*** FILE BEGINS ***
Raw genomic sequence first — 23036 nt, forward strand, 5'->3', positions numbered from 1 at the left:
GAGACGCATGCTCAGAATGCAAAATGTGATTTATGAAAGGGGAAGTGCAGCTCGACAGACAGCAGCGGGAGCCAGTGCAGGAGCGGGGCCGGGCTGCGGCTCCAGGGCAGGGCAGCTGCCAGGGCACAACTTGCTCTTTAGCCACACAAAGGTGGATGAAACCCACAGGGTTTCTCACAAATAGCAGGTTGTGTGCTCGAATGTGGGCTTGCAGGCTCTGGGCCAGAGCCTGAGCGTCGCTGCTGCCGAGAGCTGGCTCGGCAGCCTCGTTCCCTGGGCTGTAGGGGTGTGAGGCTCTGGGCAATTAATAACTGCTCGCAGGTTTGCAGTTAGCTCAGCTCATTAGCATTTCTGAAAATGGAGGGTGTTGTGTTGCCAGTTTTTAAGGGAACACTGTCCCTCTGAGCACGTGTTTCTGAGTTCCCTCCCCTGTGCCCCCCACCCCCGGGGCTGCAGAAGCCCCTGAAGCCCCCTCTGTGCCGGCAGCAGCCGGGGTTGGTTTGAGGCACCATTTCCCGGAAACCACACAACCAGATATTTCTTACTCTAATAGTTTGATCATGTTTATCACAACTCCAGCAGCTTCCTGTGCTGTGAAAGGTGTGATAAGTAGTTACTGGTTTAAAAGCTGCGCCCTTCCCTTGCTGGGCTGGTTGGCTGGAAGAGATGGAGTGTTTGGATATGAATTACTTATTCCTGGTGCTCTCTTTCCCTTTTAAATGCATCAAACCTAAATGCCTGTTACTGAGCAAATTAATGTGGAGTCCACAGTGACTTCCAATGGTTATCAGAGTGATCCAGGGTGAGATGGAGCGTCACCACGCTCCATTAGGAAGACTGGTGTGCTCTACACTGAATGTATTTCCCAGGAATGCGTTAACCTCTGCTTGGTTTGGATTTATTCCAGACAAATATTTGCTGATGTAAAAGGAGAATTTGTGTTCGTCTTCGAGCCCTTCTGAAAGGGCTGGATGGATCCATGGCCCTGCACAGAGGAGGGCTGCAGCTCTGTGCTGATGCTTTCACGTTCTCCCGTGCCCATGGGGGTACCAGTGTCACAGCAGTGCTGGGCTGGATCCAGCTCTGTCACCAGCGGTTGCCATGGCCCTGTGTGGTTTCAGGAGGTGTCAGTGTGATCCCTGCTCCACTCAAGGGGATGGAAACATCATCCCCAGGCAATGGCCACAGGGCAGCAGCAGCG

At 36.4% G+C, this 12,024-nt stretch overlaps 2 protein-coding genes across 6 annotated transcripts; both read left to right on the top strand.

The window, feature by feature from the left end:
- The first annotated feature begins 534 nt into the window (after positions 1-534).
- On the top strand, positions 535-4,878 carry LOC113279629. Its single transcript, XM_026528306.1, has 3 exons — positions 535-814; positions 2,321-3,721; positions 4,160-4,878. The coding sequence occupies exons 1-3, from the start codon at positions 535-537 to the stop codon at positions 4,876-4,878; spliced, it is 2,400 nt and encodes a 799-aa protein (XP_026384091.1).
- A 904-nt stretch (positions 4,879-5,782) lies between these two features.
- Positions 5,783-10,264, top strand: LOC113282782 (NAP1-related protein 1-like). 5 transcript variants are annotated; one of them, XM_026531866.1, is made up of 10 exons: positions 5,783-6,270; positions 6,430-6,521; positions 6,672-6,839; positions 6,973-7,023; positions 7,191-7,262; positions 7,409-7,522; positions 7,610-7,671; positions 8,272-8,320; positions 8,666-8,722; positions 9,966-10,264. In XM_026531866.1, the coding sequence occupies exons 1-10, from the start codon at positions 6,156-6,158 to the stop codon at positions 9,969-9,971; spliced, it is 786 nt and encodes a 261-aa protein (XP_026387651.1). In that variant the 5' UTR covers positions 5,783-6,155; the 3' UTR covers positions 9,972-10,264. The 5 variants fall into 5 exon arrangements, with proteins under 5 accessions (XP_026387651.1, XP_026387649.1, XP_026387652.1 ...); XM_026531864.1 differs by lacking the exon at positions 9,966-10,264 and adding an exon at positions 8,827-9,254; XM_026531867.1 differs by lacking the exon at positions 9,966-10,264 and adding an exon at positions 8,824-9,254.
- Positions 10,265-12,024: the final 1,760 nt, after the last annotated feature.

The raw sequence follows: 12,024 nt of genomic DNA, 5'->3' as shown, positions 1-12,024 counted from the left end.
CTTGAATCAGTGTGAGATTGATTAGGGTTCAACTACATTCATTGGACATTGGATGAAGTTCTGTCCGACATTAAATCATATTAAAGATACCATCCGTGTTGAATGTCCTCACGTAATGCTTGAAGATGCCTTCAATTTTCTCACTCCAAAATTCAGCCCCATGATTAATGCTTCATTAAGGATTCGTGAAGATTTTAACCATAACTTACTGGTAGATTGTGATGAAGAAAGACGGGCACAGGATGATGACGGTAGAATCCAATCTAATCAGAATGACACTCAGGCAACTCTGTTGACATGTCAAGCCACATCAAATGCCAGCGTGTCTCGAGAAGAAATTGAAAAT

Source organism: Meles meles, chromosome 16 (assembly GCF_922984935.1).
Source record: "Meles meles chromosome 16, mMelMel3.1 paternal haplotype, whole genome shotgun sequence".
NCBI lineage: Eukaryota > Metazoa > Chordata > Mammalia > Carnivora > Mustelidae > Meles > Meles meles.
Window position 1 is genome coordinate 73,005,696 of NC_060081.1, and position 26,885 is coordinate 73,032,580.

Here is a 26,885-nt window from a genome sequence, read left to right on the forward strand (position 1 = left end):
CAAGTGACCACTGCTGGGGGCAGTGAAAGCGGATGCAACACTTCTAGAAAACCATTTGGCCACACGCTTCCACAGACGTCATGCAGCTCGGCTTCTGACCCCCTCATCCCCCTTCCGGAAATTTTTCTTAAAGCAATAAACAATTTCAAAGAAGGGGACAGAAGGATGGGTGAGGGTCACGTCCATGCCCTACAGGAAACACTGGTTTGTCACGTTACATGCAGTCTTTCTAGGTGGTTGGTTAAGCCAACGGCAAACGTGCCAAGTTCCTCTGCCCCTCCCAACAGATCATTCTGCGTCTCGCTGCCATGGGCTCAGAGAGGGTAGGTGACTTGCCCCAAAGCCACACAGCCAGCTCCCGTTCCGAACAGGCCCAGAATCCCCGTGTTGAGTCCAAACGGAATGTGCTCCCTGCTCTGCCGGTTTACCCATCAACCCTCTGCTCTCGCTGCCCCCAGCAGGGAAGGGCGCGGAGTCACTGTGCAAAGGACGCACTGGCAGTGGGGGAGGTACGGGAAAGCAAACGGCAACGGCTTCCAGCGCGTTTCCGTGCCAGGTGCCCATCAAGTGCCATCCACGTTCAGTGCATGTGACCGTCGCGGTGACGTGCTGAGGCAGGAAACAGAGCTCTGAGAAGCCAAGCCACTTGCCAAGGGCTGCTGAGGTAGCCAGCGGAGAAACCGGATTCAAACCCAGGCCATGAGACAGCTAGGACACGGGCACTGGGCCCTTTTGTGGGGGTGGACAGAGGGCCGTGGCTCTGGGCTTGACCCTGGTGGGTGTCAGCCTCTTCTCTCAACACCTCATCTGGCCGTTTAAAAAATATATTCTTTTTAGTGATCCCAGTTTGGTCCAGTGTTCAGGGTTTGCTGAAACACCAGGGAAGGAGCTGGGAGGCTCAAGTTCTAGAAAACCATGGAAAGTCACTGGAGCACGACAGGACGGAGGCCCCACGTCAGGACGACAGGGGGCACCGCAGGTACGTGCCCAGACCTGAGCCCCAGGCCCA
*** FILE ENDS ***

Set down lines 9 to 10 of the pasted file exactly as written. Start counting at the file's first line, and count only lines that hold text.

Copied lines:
- Positions 10,265-12,024: the final 1,760 nt, after the last annotated feature.

The raw sequence follows: 12,024 nt of genomic DNA, 5'->3' as shown, positions 1-12,024 counted from the left end.